Everything You Need to Know About Hearing Aid Batteries
Your hearing aids require a steady power supply in order to work properly, because even subtle changes in power output can affect performance, clarity, and volume control. Different hearing aids require different types of batteries — based on the size and power requirements of the hearing aid — to work properly. There are many variables that determine how long your battery will power your hearing aids.
A standard “zinc-air” battery lasts anywhere from three to 22 days, depending upon the type of hearing aid, the capacity of the battery, and the amount of hearing aid use throughout each day. The smallest hearing aid batteries, used for 12 to 16 hours per day, may need to be changed every three or four days, while the largest hearing aid batteries used for only a couple hours each day may go several weeks without needing to be changed.
To minimize battery drain, turn off the hearing aid when it’s not in use. Opening the battery door is also an option, and a good way to dry out accumulated moisture. But if the hearing aids won’t be used for an extended period of time (overnight, for instance), removing the battery entirely is the best method.
When storing batteries, keep them at normal room temperature (not refrigerated). Prior to changing batteries, wash your hands thoroughly to remove grease and dirt, which may drain the battery more quickly or dirty the inside of your hearing aid. When the battery dies, it should be removed immediately. A completely discharged battery may swell and become difficult to remove from the small device.
How Do I Change My Batteries?
There are a few ways to know when to change batteries. Some hearing aids will emit a small beeping sound when the battery is low, while some will speak to the user, stating that a change of batteries is needed. Hearing aids that don’t emit warnings typically worsen in sound quality, become distorted, or simply die altogether. The hearing aids may become more quiet before the batteries die — an indication that it’s time to change them.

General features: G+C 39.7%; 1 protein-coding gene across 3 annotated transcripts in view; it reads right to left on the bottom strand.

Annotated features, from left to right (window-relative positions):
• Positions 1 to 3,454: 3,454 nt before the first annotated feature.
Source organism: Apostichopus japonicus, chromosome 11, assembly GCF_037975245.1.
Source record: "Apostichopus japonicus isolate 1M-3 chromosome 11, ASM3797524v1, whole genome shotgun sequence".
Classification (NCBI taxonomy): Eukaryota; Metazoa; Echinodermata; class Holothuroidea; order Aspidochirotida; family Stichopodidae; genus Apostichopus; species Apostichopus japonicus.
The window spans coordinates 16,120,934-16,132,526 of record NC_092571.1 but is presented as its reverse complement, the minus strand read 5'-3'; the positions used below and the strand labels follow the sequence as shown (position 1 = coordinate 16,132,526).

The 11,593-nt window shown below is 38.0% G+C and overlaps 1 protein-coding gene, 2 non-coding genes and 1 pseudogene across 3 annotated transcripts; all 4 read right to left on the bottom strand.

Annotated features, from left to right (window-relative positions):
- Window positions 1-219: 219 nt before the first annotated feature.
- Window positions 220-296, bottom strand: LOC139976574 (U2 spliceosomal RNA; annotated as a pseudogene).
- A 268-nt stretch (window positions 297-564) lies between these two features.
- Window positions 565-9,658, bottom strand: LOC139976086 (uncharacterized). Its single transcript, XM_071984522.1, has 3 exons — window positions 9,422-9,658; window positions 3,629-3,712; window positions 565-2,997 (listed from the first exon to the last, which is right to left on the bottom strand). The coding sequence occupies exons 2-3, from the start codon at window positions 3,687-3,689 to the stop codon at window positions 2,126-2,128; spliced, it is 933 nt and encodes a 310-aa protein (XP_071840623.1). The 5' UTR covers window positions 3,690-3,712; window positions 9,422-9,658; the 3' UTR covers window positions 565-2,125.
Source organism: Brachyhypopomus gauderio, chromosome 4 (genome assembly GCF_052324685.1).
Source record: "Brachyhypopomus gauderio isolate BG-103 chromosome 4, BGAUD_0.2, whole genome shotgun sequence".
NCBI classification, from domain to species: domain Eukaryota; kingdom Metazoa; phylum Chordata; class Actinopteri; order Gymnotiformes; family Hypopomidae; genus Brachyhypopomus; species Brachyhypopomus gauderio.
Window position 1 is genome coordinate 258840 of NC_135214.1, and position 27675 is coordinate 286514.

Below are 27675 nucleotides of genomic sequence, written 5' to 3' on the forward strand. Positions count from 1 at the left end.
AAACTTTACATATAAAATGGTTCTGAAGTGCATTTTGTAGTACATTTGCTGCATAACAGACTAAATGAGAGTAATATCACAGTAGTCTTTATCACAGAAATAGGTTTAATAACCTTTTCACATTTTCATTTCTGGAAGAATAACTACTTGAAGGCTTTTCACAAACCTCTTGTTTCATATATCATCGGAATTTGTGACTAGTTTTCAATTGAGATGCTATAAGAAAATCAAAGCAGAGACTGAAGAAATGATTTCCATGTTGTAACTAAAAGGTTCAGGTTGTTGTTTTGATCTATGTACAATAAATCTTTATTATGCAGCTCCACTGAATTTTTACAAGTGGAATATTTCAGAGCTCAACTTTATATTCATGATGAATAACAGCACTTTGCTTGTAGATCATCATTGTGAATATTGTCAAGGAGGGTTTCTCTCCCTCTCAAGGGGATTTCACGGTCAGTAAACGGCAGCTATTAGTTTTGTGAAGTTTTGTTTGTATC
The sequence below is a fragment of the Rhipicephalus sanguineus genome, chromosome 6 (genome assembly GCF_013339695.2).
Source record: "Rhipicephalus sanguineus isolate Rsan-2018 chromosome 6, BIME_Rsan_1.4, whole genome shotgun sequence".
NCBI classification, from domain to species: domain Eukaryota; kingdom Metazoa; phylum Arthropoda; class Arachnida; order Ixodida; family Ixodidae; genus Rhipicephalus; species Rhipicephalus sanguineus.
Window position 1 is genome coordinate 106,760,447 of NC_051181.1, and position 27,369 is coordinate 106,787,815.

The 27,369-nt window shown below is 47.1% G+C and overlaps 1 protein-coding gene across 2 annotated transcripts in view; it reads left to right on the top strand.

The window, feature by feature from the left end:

Note: If a change of batteries does not alleviate this problem, the device may be damaged, and it should be looked at by a hearing care provider.
To insert or replace batteries:
- Unlock battery compartment by sliding small switch on battery door to right until it clicks and colored mark disappears.
- Open battery door using nail grip.
- Remove old battery (if necessary).
- Remove new battery from package, and pull protective tab from battery. Let the battery rest for 5 minutes before placing battery into compartment.
- Align “+” sign on flat side of battery with “+” sign on battery door.
- When battery is secure, close door.
- To lock battery compartment, slide small switch on battery door to left until it clicks and colored mark is visible.
Different Types of Batteries
There are four main sizes of batteries, each with a specific color-coded package: size 10 (yellow), size 13 (orange), size 312 (brown), and size 675 (blue). The battery size you need is typically based on the size and style of your hearing aid.
Standard hearing aid batteries are zinc-air, which are activated when exposed to air, so it is very important to keep them sealed in their packages prior to use. Never open packages to move batteries to a single container; keep the packages sealed until the batteries must be used in the hearing aids, or you may end up with a dead battery. Don’t buy batteries if the seal is broken.
- Once the tab is removed from the battery, it takes approximately 5 minutes before the battery is activated and the battery compartment can be closed.
- Do not force the battery door shut, as it may result in damage to the hearing aid or a broken battery compartment. If the door does not close correctly, check to see if the battery is correctly inserted.
- Do not force the battery door open too far, as it may result in damage.
- Dispose of used batteries immediately in a trash receptacle. Used batteries can harm children or pets if ingested.
- Use of a hearing aid multicleaning tool with a magnetic end may be helpful in handling the batteries.
Packs of hearing aid batteries are typically sold six at a time at $7 per package, which is several weeks’ worth of power. Depending upon hearing aid style and use, total battery cost may be as little as $30 per year, or as much as $150 per year. Members of the Bonnie Rubin Audiology battery club can purchase five battery packages, and get the sixth one free.
Batteries for larger styles, however, like behind-the-ear units, can last for weeks if used for only a handful of hours each day. Wearers of these units can typically expect their batteries to last for five to seven days if used regularly.